The above preview is unformatted text

This student written piece of work is one of many that can be found in our AS and A Level Political Philosophy section.

Found what you're looking for?

  • Start learning 29% faster today
  • 150,000+ documents available
  • Just £6.99 a month

Not the one? Search for your essay title...
  • Join over 1.2 million students every month
  • Accelerate your learning by 29%
  • Unlimited access from just £6.99 per month

See related essaysSee related essays

Related AS and A Level Political Philosophy essays

  1. Marked by a teacher

    How and to what extent has modern liberalism departed from the ideas of classical ...

    5 star(s)

    Although classical liberals believed in equality before the law, they were decidedly sceptical of any attempt to create material equality, and indeed believed that inequality was inevitable. This viewpoint persevered until well into the 1800s, and was reflected in public opinion - in 1859 Samuel Smiles famously wrote that "heaven

  2. Marked by a teacher

    Analyse the similarities and differences between Classical and Modern Liberalism

    4 star(s)

    natural rights as "Life, liberty and property". Immanuel Kant views humans as "ends in themselves", implying that and he makes two implications; that individuals are unique, and that they share the same equal status. Nevertheless, there are two historically differing views, with classical being the earlier and modern the later.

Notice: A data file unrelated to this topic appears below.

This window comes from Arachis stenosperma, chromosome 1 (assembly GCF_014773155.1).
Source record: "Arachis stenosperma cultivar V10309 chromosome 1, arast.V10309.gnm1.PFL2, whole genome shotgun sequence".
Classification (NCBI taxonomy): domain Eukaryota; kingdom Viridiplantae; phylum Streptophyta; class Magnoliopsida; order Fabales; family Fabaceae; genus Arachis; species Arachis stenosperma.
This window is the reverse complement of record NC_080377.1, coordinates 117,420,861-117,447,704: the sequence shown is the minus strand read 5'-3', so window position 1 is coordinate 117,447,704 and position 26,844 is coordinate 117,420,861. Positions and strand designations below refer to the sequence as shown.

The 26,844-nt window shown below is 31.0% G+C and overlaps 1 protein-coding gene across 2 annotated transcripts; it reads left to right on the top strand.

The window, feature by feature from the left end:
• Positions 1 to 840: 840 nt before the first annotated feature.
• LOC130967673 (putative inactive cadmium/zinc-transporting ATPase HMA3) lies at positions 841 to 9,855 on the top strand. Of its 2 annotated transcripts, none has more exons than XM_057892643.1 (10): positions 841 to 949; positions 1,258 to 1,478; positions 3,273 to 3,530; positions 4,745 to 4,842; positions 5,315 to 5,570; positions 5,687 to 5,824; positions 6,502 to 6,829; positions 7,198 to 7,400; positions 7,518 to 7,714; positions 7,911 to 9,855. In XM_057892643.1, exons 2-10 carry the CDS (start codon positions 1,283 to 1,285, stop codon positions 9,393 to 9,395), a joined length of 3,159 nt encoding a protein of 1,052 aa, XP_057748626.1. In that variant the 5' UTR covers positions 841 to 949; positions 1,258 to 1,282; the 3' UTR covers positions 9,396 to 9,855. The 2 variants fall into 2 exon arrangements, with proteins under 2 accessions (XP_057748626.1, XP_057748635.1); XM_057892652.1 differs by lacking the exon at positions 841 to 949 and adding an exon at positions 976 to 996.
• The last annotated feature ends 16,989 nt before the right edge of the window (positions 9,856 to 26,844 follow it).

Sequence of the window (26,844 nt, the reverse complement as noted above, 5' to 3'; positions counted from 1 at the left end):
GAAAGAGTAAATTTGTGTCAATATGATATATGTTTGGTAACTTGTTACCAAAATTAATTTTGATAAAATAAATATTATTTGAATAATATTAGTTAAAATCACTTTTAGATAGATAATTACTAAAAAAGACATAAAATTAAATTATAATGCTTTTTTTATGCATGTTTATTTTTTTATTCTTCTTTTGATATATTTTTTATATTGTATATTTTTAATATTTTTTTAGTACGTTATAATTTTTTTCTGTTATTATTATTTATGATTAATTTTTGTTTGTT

1. Assess the view that liberalism has triumphed as the dominant ideology in contemporary British ...

    Margaret Thatcher and her special adviser, Sir Keith Joseph were heavily influenced by neo-liberal thinkers such as Friedrich Hayek and Milton Friedman. Thatcher set about using her dominance to convert their fellow conservatives to their beliefs. Their goal was to roll back the frontiers of the state.

  2. How and why does Locke explain the creation, value and protection of property?

    Locke believed primitive man existed in a state of nature, which was one of peace, goodwill, and preservation. In this state, property was common in the sense that everyone had an equal right to draw subsistence from whatever was offered in nature.

  1. Notes on John Stuart Mill's On Liberty

    Even if they could tell, they could not be trusted to refrain from passing oppressive laws. An analogy here is this: you can imagine that there is a surgical procedure that will have some minor beneficial effects, but that there are some people who have a very serious negative reaction

  2. Distinguish between negative and positive freedom and explain the implications of each for the ...

    Laissez-faire capitalism is therefore commonly supported by Classical Liberals since it allows individuals to rise and fall according to their merit while ensuring prosperity. Positive freedom, on the other hand, is generally supported by `modern Liberals. It is the belief that freedom should allow individuals to develop their own individuality

  1. Analyse The Main Features of Classical Liberalism

    In the form of methodological individualism, this suggests that the individual is central to any political theory or social explanation. Thus, all statements about society should be made in terms of the individuals who compose it. Ethical individualism is another form of individualism.

  2. How far has Modern Liberalism departed form Classical Liberalism?

    The classical liberal idea is that individuals can do whatever they please as long as it does not infringe upon others freedom. It involves government not interfering with individuals by passing laws restricting what they can do, unless it is to stop individuals doing something which affects other people's freedom.

  • Over 160,000 pieces
    of student written work
  • Annotated by
    experienced teachers
  • Ideas and feedback to
    improve your own work